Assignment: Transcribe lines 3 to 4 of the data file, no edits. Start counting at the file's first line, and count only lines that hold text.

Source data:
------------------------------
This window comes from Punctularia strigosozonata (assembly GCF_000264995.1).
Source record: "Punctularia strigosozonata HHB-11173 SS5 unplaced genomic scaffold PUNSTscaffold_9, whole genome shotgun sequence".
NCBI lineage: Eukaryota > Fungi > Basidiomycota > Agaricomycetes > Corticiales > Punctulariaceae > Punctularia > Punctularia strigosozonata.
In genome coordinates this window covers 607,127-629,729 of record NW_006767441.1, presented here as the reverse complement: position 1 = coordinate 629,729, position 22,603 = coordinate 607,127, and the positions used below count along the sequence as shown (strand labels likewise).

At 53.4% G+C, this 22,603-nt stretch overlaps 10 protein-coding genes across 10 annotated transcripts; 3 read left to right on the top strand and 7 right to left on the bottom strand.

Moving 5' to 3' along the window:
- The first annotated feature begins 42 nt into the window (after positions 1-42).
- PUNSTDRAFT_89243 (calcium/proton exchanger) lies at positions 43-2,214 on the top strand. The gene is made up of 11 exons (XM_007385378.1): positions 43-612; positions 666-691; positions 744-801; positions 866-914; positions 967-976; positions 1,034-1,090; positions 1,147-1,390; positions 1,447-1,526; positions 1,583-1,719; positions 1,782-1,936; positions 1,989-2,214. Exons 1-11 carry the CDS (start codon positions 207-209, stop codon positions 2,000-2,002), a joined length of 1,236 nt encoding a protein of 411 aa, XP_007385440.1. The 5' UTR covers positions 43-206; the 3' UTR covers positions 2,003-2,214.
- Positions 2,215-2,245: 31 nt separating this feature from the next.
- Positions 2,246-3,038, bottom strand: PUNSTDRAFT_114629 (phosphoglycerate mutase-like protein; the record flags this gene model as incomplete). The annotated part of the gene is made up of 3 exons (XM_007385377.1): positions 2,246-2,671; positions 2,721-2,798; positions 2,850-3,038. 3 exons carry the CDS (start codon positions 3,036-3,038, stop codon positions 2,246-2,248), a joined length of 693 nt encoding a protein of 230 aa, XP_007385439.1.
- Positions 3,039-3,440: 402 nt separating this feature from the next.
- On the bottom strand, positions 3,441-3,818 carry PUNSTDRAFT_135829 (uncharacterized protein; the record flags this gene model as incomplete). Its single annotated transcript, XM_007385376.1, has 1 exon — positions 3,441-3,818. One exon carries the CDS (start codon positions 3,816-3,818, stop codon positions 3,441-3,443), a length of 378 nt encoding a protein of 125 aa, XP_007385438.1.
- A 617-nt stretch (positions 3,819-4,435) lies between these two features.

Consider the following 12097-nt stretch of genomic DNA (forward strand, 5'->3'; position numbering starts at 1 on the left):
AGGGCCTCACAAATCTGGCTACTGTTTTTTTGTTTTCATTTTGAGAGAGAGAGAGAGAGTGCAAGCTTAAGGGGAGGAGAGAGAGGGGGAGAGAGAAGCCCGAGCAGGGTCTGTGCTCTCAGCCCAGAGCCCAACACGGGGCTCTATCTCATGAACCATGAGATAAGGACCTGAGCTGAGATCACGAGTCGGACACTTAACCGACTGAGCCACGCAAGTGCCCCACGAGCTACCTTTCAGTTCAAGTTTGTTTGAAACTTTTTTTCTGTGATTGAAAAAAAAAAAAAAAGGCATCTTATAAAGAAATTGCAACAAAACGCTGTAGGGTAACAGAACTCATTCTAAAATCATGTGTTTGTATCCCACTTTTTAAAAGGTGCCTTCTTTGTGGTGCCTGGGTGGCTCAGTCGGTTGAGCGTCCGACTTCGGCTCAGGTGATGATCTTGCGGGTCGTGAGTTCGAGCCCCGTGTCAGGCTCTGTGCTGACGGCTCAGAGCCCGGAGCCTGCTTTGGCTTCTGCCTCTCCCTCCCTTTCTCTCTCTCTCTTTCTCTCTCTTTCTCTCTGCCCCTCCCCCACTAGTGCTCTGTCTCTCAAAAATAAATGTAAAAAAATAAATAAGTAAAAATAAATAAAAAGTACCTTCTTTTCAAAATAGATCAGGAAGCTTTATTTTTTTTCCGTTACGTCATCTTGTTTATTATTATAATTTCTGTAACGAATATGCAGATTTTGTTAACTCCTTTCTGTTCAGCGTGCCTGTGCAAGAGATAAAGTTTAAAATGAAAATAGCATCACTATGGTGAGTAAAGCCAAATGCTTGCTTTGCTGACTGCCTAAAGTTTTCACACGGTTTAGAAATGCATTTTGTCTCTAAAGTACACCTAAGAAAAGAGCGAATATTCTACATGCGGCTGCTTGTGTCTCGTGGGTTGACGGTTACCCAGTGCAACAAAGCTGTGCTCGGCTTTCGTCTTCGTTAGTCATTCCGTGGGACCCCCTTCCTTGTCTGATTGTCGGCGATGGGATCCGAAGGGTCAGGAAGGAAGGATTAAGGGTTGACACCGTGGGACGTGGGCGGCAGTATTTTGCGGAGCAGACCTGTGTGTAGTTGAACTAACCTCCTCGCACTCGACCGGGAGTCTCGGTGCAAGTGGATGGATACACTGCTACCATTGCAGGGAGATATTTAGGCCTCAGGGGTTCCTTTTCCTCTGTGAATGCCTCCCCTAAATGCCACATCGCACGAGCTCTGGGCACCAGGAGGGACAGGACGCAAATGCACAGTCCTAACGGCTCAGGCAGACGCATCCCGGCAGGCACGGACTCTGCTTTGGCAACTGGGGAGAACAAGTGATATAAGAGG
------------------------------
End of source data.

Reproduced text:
NCBI lineage: Eukaryota > Fungi > Basidiomycota > Agaricomycetes > Corticiales > Punctulariaceae > Punctularia > Punctularia strigosozonata.
In genome coordinates this window covers 607,127-629,729 of record NW_006767441.1, presented here as the reverse complement: position 1 = coordinate 629,729, position 22,603 = coordinate 607,127, and the positions used below count along the sequence as shown (strand labels likewise).